epigenetics

How sperm remember

Published: 16Mar2021

It has long been understood that a parent’s DNA is the principal determinant of health and disease in offspring. Yet inheritance via DNA is only part of the story; a father’s lifestyle such as diet...

Beyond the Pap Smear

Published: 13Feb2020

McGill researchers identify new markers for early detection of cervical cancer   By Ashley Rabinovitch

When treating and researching infertility, let’s not forget the men

Published: 27Aug2018

By Vardit Ravitsky, Associate Professor of Bioethics at the University of Montreal and Sarah Kimmins, Associate Professor at McGill University and Canada Research Chair in Epigenetics, Reproduction...

Nurses’ care of young mothers leaves traces in babies’ DNA

Published: 1May2018

Researchers have known for a couple of decades that early life adversity can affect the way that particular genes function through a process called epigenetics - a bit like a dimmer switch on a...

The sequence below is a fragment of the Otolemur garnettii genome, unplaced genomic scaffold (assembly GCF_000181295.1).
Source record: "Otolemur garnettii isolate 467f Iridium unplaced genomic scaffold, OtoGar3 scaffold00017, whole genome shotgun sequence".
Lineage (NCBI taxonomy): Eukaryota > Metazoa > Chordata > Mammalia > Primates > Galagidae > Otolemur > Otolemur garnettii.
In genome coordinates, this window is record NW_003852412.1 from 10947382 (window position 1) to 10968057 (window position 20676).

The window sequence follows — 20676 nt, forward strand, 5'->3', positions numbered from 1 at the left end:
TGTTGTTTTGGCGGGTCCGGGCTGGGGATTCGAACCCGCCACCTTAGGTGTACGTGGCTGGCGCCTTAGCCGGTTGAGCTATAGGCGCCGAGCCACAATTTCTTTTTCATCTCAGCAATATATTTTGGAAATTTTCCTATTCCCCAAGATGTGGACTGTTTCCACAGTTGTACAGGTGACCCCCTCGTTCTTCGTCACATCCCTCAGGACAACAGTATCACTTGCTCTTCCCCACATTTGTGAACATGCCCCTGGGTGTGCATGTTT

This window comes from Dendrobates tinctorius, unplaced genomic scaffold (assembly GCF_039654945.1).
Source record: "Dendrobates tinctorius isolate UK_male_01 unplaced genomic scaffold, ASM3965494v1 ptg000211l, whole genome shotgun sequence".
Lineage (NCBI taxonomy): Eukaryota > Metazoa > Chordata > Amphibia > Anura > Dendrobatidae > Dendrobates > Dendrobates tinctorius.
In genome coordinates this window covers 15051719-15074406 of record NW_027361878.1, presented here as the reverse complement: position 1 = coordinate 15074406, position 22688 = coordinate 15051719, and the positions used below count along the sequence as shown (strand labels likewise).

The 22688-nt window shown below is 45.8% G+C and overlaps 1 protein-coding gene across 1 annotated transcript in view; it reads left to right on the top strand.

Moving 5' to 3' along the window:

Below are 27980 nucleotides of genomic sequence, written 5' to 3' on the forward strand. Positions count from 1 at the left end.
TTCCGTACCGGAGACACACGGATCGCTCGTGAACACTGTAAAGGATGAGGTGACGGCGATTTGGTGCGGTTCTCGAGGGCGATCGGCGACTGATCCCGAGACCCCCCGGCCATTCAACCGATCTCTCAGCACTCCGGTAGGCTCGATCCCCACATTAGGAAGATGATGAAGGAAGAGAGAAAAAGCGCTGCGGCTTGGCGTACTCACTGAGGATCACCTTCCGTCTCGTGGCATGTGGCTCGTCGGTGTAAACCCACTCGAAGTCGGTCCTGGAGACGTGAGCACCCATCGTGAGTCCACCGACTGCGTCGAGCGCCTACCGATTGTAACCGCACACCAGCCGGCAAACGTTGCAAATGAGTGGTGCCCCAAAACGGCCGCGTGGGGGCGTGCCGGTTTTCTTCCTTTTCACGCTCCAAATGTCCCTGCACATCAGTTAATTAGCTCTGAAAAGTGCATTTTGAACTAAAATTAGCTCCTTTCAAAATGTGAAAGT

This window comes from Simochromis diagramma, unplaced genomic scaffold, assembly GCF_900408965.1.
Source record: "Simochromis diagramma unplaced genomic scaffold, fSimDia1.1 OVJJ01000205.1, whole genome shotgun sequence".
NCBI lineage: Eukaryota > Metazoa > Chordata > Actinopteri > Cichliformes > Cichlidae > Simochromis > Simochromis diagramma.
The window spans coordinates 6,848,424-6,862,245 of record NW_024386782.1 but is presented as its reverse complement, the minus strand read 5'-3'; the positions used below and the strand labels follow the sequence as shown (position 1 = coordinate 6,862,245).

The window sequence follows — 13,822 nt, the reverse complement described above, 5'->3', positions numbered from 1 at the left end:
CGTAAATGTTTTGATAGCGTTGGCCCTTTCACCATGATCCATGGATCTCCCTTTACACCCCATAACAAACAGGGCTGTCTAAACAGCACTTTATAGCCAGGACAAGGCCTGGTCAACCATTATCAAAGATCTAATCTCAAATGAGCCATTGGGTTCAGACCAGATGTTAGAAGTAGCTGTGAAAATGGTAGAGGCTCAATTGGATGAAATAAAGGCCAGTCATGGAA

Epigenetic alteration of a vitamin B12 processing gene shines new light on our understanding of rare diseases

Published: 30Jan2018

Rare hereditary recessive diseases were thought to be expressed in offspring only when both parents carry a mutation in the causal gene, but a new study is changing this paradigm. An international...

Article from Dr. Michael Meaney's lab featured in ScienceDaily

Published: 11Oct2012

From the lab of CIFAR Fellow Michael Meaney (McGill University): Scientists have provided evidence that socioeconomic status affects family function and the development and function of brain...

Father's lasting influence: Molecular foundations of intergenerational transmission of the paternal environment

Published: 22Apr2015

Laval and McGill researchers team up with Health Canada and international researchers from Africa, Italy, Copenhagen and Greenland to investigate the impact of environmental exposures on the...

DNA signature found in ice storm babies

Published: 29Sep2014

The number of days an expectant mother was deprived of electricity during Quebec’s Ice Storm (1998) predicts the epigenetic profile of her child, a new study finds.

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